Canada Responds To Scott Walker: 9/11 Terrorists Had U.S. Visas

The GOP candidate said he'd consider securing the Canadian border with a wall.
GOP presidential candidate Scott Walker said a northern border wall was "a legitimate issue."
GOP presidential candidate Scott Walker said a northern border wall was "a legitimate issue."
Mark Kauzlarich/Reuters

WASHINGTON -- Canada responded on Monday to GOP presidential contender Scott Walker's controversial comments about building a northern border wall by pointing out that the terrorists responsible for the Sept. 11 attacks had U.S. visas.

Walker said on Sunday that a border wall between Canada and the U.S. was a "legitimate issue for us to look at." Critics quickly pointed to his comments as another example of conservatives spouting extreme rhetoric on immigration. His spokeswoman has since clarified that he was not "advocating" for such a wall.

The Huffington Post asked the Canadian Embassy in Washington to weigh in on Walker's original comments. Spokeswoman Christine Constantin responded with a long statement about the safety of that shared border.

The first point: "It is a fact that no terrorists have been successful in attacking the United States coming through the Canadian border. All of the terrorists responsible for 9/11 were in the United States with visas issued by the U.S. government."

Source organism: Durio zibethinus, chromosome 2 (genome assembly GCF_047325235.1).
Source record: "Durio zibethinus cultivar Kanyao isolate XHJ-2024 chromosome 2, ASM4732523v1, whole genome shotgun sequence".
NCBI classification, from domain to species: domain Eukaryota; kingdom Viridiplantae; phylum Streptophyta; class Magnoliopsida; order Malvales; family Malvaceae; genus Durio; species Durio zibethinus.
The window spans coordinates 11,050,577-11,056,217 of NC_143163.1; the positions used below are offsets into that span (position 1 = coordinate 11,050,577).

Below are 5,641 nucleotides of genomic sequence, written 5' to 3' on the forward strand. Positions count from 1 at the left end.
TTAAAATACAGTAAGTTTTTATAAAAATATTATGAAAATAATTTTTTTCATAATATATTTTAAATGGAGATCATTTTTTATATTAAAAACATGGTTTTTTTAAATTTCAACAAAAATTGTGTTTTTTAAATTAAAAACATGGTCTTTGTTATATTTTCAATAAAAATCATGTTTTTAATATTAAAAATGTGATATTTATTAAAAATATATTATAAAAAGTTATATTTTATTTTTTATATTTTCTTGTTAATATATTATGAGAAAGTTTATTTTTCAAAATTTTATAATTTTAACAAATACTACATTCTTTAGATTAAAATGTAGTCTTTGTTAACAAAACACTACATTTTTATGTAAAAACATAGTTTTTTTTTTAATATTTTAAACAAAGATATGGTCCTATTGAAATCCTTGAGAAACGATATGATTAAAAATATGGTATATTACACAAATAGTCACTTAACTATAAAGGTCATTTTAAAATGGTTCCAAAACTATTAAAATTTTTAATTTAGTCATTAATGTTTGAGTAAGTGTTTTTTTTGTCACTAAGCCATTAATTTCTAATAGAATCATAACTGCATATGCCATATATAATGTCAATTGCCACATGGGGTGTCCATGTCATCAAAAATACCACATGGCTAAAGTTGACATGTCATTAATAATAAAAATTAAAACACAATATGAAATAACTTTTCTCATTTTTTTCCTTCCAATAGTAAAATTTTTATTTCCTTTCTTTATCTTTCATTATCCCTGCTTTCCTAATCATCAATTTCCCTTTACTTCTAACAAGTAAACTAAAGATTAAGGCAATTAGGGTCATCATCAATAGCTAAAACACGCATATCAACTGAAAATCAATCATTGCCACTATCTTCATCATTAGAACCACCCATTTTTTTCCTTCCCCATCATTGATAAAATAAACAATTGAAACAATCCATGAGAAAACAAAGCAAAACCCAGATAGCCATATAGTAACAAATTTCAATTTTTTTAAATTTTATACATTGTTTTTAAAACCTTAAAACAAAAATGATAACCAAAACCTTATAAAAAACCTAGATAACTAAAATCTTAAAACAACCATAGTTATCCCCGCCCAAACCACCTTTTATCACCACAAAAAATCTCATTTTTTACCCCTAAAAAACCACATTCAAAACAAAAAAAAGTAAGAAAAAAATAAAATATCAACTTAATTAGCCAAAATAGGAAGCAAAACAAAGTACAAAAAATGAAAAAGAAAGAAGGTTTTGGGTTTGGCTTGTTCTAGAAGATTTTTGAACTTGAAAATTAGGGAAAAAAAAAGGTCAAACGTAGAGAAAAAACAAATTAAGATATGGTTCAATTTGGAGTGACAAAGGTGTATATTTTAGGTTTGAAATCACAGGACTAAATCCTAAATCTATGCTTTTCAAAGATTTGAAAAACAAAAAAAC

U.S. government officials have previously said there are security vulnerabilities along the Canadian border, HuffPost's Elise Foley reported. A 2010 Government Accountability Office report found that the potential threat of terrorists crossing from Canada into the U.S. was greater than that from Mexico, in part due to the northern border's greater length. But constructing a wall would be extremely expensive and would likely harm U.S. relations with a valuable ally and neighbor.

Indeed, Constantin's statement did not express support for building a wall. Instead, she noted that the border is "jointly managed through strong information sharing and intelligence cooperation between our two countries" and that "our shared border services the world's largest trading relationship."

She added, "As neighbors, partners and allies, Canada and the United States will continue to be there for one another in time of need. A threat to one country is a threat to the other."

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